From communication protocols to mobile platforms to wireless security, COMSWARE (Communication System software and Middleware) 2008 held in Bangalore attracted researchers from academia and industry, practitioners, business leaders, intellectual property experts and venture capitalists. The event saw participation from companies like Microsoft, Infosys, Wipro, IBM, AT&T, Motorola, Qualcomm, Intel, Sasken, GM, Bell Labs – Alcatel Lucent U.S., and OnMobile amongst others. Several speakers and delegates had flown in from different counties, especially the U.S., to deliberate on emerging topics and challenges in communications software.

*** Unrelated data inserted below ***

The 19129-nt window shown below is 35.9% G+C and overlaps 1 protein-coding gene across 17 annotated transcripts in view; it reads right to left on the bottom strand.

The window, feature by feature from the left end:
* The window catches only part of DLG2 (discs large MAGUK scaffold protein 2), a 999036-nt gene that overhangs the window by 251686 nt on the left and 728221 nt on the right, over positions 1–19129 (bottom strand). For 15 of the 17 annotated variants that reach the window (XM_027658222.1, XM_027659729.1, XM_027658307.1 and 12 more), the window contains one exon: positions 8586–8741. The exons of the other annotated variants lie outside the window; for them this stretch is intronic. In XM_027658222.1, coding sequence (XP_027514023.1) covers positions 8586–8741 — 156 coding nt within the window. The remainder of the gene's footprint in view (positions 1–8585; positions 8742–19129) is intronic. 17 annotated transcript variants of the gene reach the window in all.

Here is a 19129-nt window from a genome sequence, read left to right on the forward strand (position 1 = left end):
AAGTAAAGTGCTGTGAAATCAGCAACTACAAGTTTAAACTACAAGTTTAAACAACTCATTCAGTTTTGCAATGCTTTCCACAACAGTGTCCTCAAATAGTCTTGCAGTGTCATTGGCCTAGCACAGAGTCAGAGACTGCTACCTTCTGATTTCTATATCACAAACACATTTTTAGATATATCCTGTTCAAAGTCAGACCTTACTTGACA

With the Average Revenue Per User (ARPU) falling — Rs. 1,000 in the year 2000 to Rs. 300 in 2006 — a session on “Life after Mobile Voice and SMS” offered insights into how Value Added Services (VAS) will take off in India in a big way. However, experts expressed their concerns over the ongoing tussle between the mobile operator, content generator, and aggregator for the share of revenue from VAS, the spat is becoming a hindrance for the growth of the VAS.